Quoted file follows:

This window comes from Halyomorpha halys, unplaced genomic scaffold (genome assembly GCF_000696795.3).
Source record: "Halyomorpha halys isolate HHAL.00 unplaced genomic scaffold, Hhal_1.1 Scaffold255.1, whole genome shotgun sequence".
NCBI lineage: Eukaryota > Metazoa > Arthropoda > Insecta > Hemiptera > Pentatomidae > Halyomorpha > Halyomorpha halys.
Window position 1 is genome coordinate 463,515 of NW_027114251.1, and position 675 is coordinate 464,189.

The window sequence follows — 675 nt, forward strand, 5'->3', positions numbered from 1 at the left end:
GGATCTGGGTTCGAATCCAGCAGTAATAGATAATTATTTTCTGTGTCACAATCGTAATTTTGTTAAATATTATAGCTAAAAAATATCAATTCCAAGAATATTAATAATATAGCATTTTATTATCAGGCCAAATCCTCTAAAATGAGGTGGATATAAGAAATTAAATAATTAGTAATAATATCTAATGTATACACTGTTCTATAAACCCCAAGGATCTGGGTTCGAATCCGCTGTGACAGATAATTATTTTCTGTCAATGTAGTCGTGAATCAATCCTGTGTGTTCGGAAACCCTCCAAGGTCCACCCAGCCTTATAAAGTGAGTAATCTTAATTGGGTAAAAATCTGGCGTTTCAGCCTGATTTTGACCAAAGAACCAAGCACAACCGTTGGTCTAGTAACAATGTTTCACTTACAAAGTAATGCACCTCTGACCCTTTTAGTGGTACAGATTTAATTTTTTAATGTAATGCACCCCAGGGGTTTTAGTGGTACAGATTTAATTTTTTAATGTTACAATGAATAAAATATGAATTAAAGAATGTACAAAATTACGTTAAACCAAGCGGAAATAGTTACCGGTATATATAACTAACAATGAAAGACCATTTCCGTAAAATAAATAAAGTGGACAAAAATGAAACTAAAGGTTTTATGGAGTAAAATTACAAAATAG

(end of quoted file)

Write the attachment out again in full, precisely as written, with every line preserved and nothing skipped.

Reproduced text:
This window comes from Halyomorpha halys, unplaced genomic scaffold (genome assembly GCF_000696795.3).
Source record: "Halyomorpha halys isolate HHAL.00 unplaced genomic scaffold, Hhal_1.1 Scaffold255.1, whole genome shotgun sequence".
NCBI lineage: Eukaryota > Metazoa > Arthropoda > Insecta > Hemiptera > Pentatomidae > Halyomorpha > Halyomorpha halys.
Window position 1 is genome coordinate 463,515 of NW_027114251.1, and position 675 is coordinate 464,189.

The window sequence follows — 675 nt, forward strand, 5'->3', positions numbered from 1 at the left end:
GGATCTGGGTTCGAATCCAGCAGTAATAGATAATTATTTTCTGTGTCACAATCGTAATTTTGTTAAATATTATAGCTAAAAAATATCAATTCCAAGAATATTAATAATATAGCATTTTATTATCAGGCCAAATCCTCTAAAATGAGGTGGATATAAGAAATTAAATAATTAGTAATAATATCTAATGTATACACTGTTCTATAAACCCCAAGGATCTGGGTTCGAATCCGCTGTGACAGATAATTATTTTCTGTCAATGTAGTCGTGAATCAATCCTGTGTGTTCGGAAACCCTCCAAGGTCCACCCAGCCTTATAAAGTGAGTAATCTTAATTGGGTAAAAATCTGGCGTTTCAGCCTGATTTTGACCAAAGAACCAAGCACAACCGTTGGTCTAGTAACAATGTTTCACTTACAAAGTAATGCACCTCTGACCCTTTTAGTGGTACAGATTTAATTTTTTAATGTAATGCACCCCAGGGGTTTTAGTGGTACAGATTTAATTTTTTAATGTTACAATGAATAAAATATGAATTAAAGAATGTACAAAATTACGTTAAACCAAGCGGAAATAGTTACCGGTATATATAACTAACAATGAAAGACCATTTCCGTAAAATAAATAAAGTGGACAAAAATGAAACTAAAGGTTTTATGGAGTAAAATTACAAAATAG